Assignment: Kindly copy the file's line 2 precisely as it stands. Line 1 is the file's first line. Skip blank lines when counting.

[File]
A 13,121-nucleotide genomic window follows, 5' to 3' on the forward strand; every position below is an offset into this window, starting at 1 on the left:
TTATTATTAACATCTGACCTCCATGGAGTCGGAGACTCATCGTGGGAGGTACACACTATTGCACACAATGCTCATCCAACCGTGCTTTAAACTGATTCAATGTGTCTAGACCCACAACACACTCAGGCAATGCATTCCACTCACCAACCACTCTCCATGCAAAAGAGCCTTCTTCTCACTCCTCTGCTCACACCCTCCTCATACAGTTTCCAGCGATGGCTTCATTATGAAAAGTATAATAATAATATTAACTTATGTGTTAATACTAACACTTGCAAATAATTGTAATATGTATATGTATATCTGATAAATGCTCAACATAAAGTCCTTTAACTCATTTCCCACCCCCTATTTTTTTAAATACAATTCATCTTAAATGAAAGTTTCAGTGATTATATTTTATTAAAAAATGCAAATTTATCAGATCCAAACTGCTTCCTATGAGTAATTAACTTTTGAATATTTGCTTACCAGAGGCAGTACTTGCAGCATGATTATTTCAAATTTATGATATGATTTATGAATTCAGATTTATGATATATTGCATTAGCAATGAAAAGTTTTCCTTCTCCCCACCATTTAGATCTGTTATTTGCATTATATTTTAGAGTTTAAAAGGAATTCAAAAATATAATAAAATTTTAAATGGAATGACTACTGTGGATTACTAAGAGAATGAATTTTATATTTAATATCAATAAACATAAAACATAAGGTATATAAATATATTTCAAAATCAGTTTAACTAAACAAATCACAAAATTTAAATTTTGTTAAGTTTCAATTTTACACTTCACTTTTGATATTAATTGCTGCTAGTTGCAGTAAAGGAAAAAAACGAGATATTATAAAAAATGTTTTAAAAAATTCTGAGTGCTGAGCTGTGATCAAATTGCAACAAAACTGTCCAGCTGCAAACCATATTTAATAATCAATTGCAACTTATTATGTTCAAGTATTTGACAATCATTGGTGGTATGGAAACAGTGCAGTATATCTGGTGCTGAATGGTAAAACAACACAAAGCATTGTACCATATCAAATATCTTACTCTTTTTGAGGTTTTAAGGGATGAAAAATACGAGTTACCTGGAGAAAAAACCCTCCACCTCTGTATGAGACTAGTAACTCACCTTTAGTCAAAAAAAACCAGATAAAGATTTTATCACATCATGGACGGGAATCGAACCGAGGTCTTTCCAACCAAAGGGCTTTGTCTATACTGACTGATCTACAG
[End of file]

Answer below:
TTATTATTAACATCTGACCTCCATGGAGTCGGAGACTCATCGTGGGAGGTACACACTATTGCACACAATGCTCATCCAACCGTGCTTTAAACTGATTCAATGTGTCTAGACCCACAACACACTCAGGCAATGCATTCCACTCACCAACCACTCTCCATGCAAAAGAGCCTTCTTCTCACTCCTCTGCTCACACCCTCCTCATACAGTTTCCAGCGATGGCTTCATTATGAAAAGTATAATAATAATATTAACTTATGTGTTAATACTAACACTTGCAAATAATTGTAATATGTATATGTATATCTGATAAATGCTCAACATAAAGTCCTTTAACTCATTTCCCACCCCCTATTTTTTTAAATACAATTCATCTTAAATGAAAGTTTCAGTGATTATATTTTATTAAAAAATGCAAATTTATCAGATCCAAACTGCTTCCTATGAGTAATTAACTTTTGAATATTTGCTTACCAGAGGCAGTACTTGCAGCATGATTATTTCAAATTTATGATATGATTTATGAATTCAGATTTATGATATATTGCATTAGCAATGAAAAGTTTTCCTTCTCCCCACCATTTAGATCTGTTATTTGCATTATATTTTAGAGTTTAAAAGGAATTCAAAAATATAATAAAATTTTAAATGGAATGACTACTGTGGATTACTAAGAGAATGAATTTTATATTTAATATCAATAAACATAAAACATAAGGTATATAAATATATTTCAAAATCAGTTTAACTAAACAAATCACAAAATTTAAATTTTGTTAAGTTTCAATTTTACACTTCACTTTTGATATTAATTGCTGCTAGTTGCAGTAAAGGAAAAAAACGAGATATTATAAAAAATGTTTTAAAAAATTCTGAGTGCTGAGCTGTGATCAAATTGCAACAAAACTGTCCAGCTGCAAACCATATTTAATAATCAATTGCAACTTATTATGTTCAAGTATTTGACAATCATTGGTGGTATGGAAACAGTGCAGTATATCTGGTGCTGAATGGTAAAACAACACAAAGCATTGTACCATATCAAATATCTTACTCTTTTTGAGGTTTTAAGGGATGAAAAATACGAGTTACCTGGAGAAAAAACCCTCCACCTCTGTATGAGACTAGTAACTCACCTTTAGTCAAAAAAAACCAGATAAAGATTTTATCACATCATGGACGGGAATCGAACCGAGGTCTTTCCAACCAAAGGGCTTTGTCTATACTGACTGATCTACAG